Nowadays Front End Software Engineers face several challenges, they have to tackle the considerable amount of different devices with different screen sizes and resolutions, even though there’s plenty of CSS frameworks out there to ease this problem, you still need to know your way around. You need to pay attention to detail, sometimes a small mistake is all it takes to ruin your work presentation.

Recently I built a website that needs to be compatible with mobile devices, so I took the opportunity to re-visit Twitter Bootstrap CSS framework, the project was small but challenging enough and I knew exactly how I would like to tackle it.

I had mobile first in mind, although my first mistake was to be using the browser window resized to accomplish this, so something like col-md-4 seemed great to me. Soon I understood that something wasn’t quite right, I knew that mobile wasn’t a priority for this project, so I didn’t let it slow me down and I focused on having the website ready as soon as possible.

When I finished it, I decided to investigate how broken the mobile version was, and oh boy… it was bad, but just aesthetically, elements were not quite in the right position, but that was fixable. I decided it was time to bring in the right tools!

I started by going back to Twitter Bootstrap documentation and re-read it to make sure I wasn’t missing something, and I soon realised that I should move anything col-md-* to col-sm-* so the elements start by looking the same, even on iPhone. At this time I was using Chrome DevTools which allows you to simulate different devices, in different positions (portrait/landscape). It even allows you to simulate the network speed, and allows you to do a bunch of other things that I suspect you know about already.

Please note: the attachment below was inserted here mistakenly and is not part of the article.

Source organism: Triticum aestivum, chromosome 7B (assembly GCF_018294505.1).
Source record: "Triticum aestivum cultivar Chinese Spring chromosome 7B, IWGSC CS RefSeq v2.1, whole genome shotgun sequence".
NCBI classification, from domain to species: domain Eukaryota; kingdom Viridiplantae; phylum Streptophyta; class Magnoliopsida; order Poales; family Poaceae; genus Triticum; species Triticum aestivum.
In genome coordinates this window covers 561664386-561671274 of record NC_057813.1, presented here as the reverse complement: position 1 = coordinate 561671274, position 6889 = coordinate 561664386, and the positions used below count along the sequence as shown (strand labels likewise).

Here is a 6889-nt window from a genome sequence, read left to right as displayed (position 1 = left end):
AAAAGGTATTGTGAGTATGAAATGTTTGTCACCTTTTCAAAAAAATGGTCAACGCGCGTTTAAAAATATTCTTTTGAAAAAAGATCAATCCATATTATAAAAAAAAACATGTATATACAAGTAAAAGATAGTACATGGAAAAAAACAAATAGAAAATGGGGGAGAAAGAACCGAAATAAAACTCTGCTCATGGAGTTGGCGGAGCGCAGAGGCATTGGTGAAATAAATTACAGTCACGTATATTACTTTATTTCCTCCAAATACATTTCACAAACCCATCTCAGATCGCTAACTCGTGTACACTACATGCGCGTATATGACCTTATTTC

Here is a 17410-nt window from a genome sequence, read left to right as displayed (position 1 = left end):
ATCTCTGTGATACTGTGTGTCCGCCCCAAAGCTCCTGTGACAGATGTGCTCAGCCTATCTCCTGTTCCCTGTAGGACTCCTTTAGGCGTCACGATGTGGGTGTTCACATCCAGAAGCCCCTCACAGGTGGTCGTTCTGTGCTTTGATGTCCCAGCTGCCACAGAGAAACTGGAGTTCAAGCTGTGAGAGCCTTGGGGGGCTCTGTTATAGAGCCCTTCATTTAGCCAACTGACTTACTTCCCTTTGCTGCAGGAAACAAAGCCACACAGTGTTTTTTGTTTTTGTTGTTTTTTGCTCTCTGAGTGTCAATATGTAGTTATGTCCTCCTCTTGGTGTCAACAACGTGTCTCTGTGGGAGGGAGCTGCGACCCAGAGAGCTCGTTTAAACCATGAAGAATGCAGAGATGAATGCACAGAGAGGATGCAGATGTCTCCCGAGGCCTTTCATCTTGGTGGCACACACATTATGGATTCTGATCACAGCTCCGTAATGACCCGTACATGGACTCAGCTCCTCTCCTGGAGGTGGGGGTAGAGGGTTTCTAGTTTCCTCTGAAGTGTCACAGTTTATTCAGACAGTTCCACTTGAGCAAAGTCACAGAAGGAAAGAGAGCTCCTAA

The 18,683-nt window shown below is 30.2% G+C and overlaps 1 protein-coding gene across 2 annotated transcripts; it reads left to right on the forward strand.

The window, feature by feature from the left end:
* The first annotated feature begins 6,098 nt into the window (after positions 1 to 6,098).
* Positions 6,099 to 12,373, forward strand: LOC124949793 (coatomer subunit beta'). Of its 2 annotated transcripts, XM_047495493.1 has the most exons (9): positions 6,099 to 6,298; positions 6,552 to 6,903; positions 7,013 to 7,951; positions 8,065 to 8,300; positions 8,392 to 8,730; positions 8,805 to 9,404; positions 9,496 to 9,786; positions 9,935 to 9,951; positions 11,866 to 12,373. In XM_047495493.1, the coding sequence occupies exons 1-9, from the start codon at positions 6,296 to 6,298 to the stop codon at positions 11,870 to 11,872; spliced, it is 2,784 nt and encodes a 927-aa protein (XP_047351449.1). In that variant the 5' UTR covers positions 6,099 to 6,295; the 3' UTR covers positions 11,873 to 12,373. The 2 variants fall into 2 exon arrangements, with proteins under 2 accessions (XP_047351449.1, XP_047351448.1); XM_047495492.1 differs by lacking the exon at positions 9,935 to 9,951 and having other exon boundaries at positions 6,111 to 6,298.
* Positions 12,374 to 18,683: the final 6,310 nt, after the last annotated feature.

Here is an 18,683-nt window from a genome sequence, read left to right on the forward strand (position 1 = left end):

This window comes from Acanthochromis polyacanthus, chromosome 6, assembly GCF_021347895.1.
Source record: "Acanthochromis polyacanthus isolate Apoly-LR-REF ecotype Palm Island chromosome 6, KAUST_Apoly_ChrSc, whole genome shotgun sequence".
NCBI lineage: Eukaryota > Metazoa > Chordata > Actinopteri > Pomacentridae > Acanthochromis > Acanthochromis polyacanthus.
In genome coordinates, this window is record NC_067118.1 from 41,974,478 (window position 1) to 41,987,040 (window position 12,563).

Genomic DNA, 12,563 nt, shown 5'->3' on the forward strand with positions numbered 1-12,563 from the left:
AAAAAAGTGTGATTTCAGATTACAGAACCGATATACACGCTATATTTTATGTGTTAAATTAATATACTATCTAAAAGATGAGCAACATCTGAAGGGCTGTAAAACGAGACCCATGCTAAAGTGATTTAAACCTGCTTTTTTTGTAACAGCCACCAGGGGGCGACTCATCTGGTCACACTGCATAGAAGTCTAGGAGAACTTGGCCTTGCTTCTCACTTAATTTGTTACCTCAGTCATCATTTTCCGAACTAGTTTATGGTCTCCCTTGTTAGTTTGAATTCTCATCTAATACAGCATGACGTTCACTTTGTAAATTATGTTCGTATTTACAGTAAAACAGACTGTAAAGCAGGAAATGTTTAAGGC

Although this helped, it was not enough to tackle all the issues, as I soon noticed when on my iPhone 6 there was one element that was out of position, for no apparent reason even though DevTools was showing everything as I intended. So now I had an issue I couldn’t reproduce on my laptop but it was happening on my iPhone… I thought how do I tackle this?

The answer was simple, if you have Xcode installed with the iPhone Simulator you can open Safari and use it as long as the website is not only local, once you are in the website, you need to open Safari, go to Preferences, Advanced and check the box saying “Show Develop menu in menu bar”. Now go to Safari and under Develop you will find iOS Simulator, open the page that you want to run Safari Web Inspector – it works similar to Chrome DevTools.

In under 10 minutes I had identified the problem. Since I was playing with the simulator and Safari Web Inspector, I took sometime to understand the time it was taking to load the website. I managed to find that an image that was too big and delayed the page to load by 3 seconds. If you need some more information about how to set it up you, read this quick tip.

## Conclusion

Attention to detail is key in any profession, knowing and using the right tools helps you to have visibility beyond your thinking and helps you fix those small details that make all the difference. In the future, it’s worth having a check list of things you need to do and that you can also double check, like airline pilots do before a flight.

Thank you for reading.

David Silva